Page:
This is a guest post from Kerry Reifel of The Simple Year. Kerry is sharing her story of simplifying and offering a very unique opportunity to share yours. Read on for more details. Thanks, Kerry!
What makes life simpler?
Is it an organized spice rack?
Could it be wash and go hair?
Is meditation the answer?
Or maybe, it’s the perfect glass of merlot after the kids go to bed?
I think yes, to all of these things. Simple is different to everyone.
Our family is nearing the end of a year-long project in which we pledged to buy nothing new.
We call it The Simple Year.
As we wind up, I’d like to report so far we have all survived, in spite of my kids initial misgivings. And by misgivings, I mean complete horror. In fact, I might say our lives have been improved—overall. Although on any given day I might be pulling my hair out trying to figure out how I’m going to acquire a science fair presentation board; but those moments have been fewer than the wins.
I think it’s important to mention, in many ways, we’re a typical middle class family with busy school age kids and a working mom. I don’t view myself as extreme in any way. In fact I would say I appear pretty much like all the other moms in the carpool lane.
Before we started our project, while I wouldn’t say we were hoarders, we did our fair share of consuming.
But for the last few years, I have toyed with the idea of some grand scheme to reduce our footprint, live simply, and to demonstrate to the children that some of the best things in life aren’t things at all. So that plan sounds very noble, but somewhere in the back of my mind was a nagging fear that such a project would decrease the quality of our life.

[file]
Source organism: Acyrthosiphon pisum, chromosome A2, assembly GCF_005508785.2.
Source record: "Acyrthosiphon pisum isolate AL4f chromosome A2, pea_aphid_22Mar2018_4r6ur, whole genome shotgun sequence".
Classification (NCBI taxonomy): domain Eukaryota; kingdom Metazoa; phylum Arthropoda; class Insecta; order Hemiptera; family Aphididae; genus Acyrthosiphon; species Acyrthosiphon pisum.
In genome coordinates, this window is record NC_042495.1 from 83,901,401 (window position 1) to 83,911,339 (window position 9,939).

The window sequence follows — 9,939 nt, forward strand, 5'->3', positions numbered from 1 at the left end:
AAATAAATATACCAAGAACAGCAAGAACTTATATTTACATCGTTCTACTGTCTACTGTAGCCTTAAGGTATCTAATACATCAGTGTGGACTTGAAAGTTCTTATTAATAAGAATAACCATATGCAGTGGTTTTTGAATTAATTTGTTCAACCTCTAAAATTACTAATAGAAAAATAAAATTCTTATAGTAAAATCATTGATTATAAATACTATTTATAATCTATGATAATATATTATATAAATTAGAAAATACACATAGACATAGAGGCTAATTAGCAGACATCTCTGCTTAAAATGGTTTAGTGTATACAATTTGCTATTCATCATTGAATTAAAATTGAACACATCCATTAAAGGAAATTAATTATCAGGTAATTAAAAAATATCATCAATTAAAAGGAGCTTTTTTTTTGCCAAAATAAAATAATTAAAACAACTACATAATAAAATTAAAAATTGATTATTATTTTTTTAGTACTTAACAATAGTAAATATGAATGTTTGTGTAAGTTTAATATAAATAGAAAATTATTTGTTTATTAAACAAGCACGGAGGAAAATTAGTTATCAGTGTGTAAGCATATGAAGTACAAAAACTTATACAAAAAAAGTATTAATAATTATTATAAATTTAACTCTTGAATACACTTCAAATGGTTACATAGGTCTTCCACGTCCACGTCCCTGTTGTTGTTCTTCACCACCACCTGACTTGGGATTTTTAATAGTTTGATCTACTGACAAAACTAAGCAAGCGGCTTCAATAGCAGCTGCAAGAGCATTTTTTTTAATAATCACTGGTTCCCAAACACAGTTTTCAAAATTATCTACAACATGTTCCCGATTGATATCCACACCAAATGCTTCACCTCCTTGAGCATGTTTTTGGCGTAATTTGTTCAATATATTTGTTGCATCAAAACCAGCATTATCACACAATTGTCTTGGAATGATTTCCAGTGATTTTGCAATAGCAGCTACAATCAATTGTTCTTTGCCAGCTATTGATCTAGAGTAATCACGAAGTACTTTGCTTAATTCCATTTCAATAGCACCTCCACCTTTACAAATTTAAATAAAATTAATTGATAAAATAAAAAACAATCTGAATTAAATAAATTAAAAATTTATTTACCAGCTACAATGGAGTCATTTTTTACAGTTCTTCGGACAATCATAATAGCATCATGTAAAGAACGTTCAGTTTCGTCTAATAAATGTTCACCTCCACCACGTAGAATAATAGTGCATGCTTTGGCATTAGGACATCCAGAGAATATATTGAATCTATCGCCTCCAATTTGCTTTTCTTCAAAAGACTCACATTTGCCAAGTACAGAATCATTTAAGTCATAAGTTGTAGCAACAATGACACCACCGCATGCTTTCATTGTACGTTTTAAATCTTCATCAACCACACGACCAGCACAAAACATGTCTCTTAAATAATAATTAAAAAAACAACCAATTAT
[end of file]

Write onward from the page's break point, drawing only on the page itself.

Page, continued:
It is a scary leap.
Suddenly, the right opportunity presented itself. My husband was sent on an all-expense paid trip to the other side of the world for six months by his employer, the US military. At that time, the kids and I decided to move halfway across the country to some familiar territory.
It was a perfect opportunity to take only a small portion of our things and box the rest up for storage, a trial run at shedding some of our possessions.
Then we started our Simple Year.
My self-imposed rules were that we could buy consumables, such as food, healthcare products and medicine but everything else had to be either purchased used, repaired or we had to do without.
In the beginning I was prepared and had plans for all of the major holidays, birthdays and back-to-school. I approached all of those on high alert and those went off without a hitch. It was the unexpected nonsense that tripped me up, the thumb drives needed the next day for school, lost swim goggles and tights for a business meeting.
Actually, they are still causing me grief, probably as you read this. But, it has been worth it. I think we all have learned to be satisfied with a little less. My kids recognize scarcity which is a new concept to them. And, I have learned to think about solutions other than buying my way out of problems.
I have been documenting our journey on my blog The Simple Year. It has kept me honest and given me encouragement at times when I just wanted to break down and buy new running shoes.
Now that our Simple Year is nearly over, our family will still continue to live in much the same way we have been for the last year. But I think at the end of April, I will have said enough on the topic, for now.
I know there are other people out there with a Simple Year in them as well. I would like to find someone with their own project to take over the blog with its readers and online community.
Do you have a Simple Year in you? I have more details here: http://thesimpleyear.com/the-handoff/